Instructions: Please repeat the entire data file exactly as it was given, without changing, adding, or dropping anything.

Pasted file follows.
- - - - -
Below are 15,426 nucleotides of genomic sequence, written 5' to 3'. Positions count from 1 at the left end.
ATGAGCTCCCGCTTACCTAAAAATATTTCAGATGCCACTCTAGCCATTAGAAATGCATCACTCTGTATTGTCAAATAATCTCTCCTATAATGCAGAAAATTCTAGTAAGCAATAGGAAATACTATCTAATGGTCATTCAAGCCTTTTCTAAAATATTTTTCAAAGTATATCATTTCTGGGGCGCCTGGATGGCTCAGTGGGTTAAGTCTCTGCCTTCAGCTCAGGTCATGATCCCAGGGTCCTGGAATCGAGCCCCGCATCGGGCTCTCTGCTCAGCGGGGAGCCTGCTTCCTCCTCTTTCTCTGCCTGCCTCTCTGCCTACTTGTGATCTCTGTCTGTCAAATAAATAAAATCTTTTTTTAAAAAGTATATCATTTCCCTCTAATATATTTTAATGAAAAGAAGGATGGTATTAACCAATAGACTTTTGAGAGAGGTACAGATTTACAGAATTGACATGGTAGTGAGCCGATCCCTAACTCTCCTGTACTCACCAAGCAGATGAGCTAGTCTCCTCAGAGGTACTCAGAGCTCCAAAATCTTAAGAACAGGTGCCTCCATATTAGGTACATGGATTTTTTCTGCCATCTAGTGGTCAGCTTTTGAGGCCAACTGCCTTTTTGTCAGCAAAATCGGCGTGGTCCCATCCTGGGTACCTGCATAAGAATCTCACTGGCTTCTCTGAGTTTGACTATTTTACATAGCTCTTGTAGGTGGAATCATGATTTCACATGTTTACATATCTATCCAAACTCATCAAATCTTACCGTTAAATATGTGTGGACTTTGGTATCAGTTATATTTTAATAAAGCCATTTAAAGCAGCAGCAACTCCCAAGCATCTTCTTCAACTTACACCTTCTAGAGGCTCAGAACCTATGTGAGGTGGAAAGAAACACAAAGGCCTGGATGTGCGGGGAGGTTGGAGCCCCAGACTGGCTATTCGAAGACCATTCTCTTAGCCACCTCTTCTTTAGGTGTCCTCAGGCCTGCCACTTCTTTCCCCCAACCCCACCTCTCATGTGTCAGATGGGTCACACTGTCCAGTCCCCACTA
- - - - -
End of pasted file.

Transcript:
Below are 15,426 nucleotides of genomic sequence, written 5' to 3'. Positions count from 1 at the left end.
ATGAGCTCCCGCTTACCTAAAAATATTTCAGATGCCACTCTAGCCATTAGAAATGCATCACTCTGTATTGTCAAATAATCTCTCCTATAATGCAGAAAATTCTAGTAAGCAATAGGAAATACTATCTAATGGTCATTCAAGCCTTTTCTAAAATATTTTTCAAAGTATATCATTTCTGGGGCGCCTGGATGGCTCAGTGGGTTAAGTCTCTGCCTTCAGCTCAGGTCATGATCCCAGGGTCCTGGAATCGAGCCCCGCATCGGGCTCTCTGCTCAGCGGGGAGCCTGCTTCCTCCTCTTTCTCTGCCTGCCTCTCTGCCTACTTGTGATCTCTGTCTGTCAAATAAATAAAATCTTTTTTTAAAAAGTATATCATTTCCCTCTAATATATTTTAATGAAAAGAAGGATGGTATTAACCAATAGACTTTTGAGAGAGGTACAGATTTACAGAATTGACATGGTAGTGAGCCGATCCCTAACTCTCCTGTACTCACCAAGCAGATGAGCTAGTCTCCTCAGAGGTACTCAGAGCTCCAAAATCTTAAGAACAGGTGCCTCCATATTAGGTACATGGATTTTTTCTGCCATCTAGTGGTCAGCTTTTGAGGCCAACTGCCTTTTTGTCAGCAAAATCGGCGTGGTCCCATCCTGGGTACCTGCATAAGAATCTCACTGGCTTCTCTGAGTTTGACTATTTTACATAGCTCTTGTAGGTGGAATCATGATTTCACATGTTTACATATCTATCCAAACTCATCAAATCTTACCGTTAAATATGTGTGGACTTTGGTATCAGTTATATTTTAATAAAGCCATTTAAAGCAGCAGCAACTCCCAAGCATCTTCTTCAACTTACACCTTCTAGAGGCTCAGAACCTATGTGAGGTGGAAAGAAACACAAAGGCCTGGATGTGCGGGGAGGTTGGAGCCCCAGACTGGCTATTCGAAGACCATTCTCTTAGCCACCTCTTCTTTAGGTGTCCTCAGGCCTGCCACTTCTTTCCCCCAACCCCACCTCTCATGTGTCAGATGGGTCACACTGTCCAGTCCCCACTA